It’s time to gear up for one of the most sought-after musical rhapsodies Kasauli Rhythm and Blues Festival (KRBF). For its eight edition, the mellifluous notes will be spread over valley’s Baikunth Resort on April 19-20.
Designed by Genesis Foundation to raise funds for critically ill underprivileged children suffering from Congenital Heart Disease, this season has on board some of the best independent names of the music industry, including Rock and Roll band Parikrama, world music duo Maati Bani, contemporary Indie pop singer Shubhangi Joshi, Kerala-based fusion band Thaikkudam Bridge, traditional Punjabi folk-electronic duo Hari and Sukhmani and cross-genre mash-up masters Bryden-Parth.
As the foundation announces the line up, we catch up with Sukhmani Malik of Hari and Sukhmani duo. With a vibe that’s simple, vivacious and untouched by the world, Sukhmani has no apprehensions to talk about anything under the sun. She knows her music, loves it and, with Hari, is making every effort to reach out the new generation. On being a part of KRBF, Sukhmani euphoniously says, “We had been hearing about it for years and even wanted to perform for it. This time, the organisers got in touch with us and acquainted us with the initiative and we are lucky to be a part of it. I feel there should be more such people and it is our duty to support the thought.”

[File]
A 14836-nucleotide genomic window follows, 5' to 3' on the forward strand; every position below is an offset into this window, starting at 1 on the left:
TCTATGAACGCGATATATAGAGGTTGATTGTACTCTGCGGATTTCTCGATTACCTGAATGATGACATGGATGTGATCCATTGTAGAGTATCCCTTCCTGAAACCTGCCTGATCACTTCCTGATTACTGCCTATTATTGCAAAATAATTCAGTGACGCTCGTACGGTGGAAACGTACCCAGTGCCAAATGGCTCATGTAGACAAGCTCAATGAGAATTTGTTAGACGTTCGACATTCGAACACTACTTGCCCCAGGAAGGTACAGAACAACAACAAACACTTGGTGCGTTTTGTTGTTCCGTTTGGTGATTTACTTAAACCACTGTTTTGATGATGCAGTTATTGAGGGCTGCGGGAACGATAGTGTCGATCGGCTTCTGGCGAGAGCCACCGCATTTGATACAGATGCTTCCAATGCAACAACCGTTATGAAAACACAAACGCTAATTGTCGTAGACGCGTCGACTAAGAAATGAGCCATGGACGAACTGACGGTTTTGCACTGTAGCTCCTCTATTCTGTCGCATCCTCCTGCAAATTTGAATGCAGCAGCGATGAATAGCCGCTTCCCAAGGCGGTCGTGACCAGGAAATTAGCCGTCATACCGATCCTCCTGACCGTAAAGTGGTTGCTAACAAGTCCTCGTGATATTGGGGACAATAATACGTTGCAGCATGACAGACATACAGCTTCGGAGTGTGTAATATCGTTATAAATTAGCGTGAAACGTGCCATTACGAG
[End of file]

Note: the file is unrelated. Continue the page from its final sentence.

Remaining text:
Known to regale crowds with their unique music, this duo hasn’t diverted from its key point, which is to bring traditional folk music to fore. With some tweaking here and there, slipping some lyrics of their own every now and then, they remain loyal to Punjab’s rich heritage and culture. So, why not add that touch to Bollywood?
“I don’t want to be a part of the crowd. That is not to say I will never do it, but only if something that suits my style comes my way. If I am asked to be a Sunidhi Chauhan or some other voice, that’s not who I am,” she affirms.
As this duo brings alive decades old Punjabi songs, she thinks the ongoing trend of remixes in Bollywood is somewhat hackneyed. “See, there is a huge difference. We rehash songs to promote Punjabi folklore while Bollywood seems to have run out of ideas and originality. One guy thought let me remix an old song and everyone else jumped the bandwagon. But it’s only a phase.” The ride this singer thinks is going to be a short one.
Having collaborated with various artistes from across the world, including Pakistan, the every so often tension between the two countries that cause ban on artistes’ performances, Sukhmani feels, has a direct effect not only on artists but general public too. “While artists come together to promote peace and brotherhood, all that politicians do is spread enmity. They don’t leave even art for their power games and dirty politics.”
The solution according to her lies in orchestrating more and more musical festivals and bringing together artistes from varied lands. And KRBF is one such musical opus that not only saves little hearts but spreads harmony.
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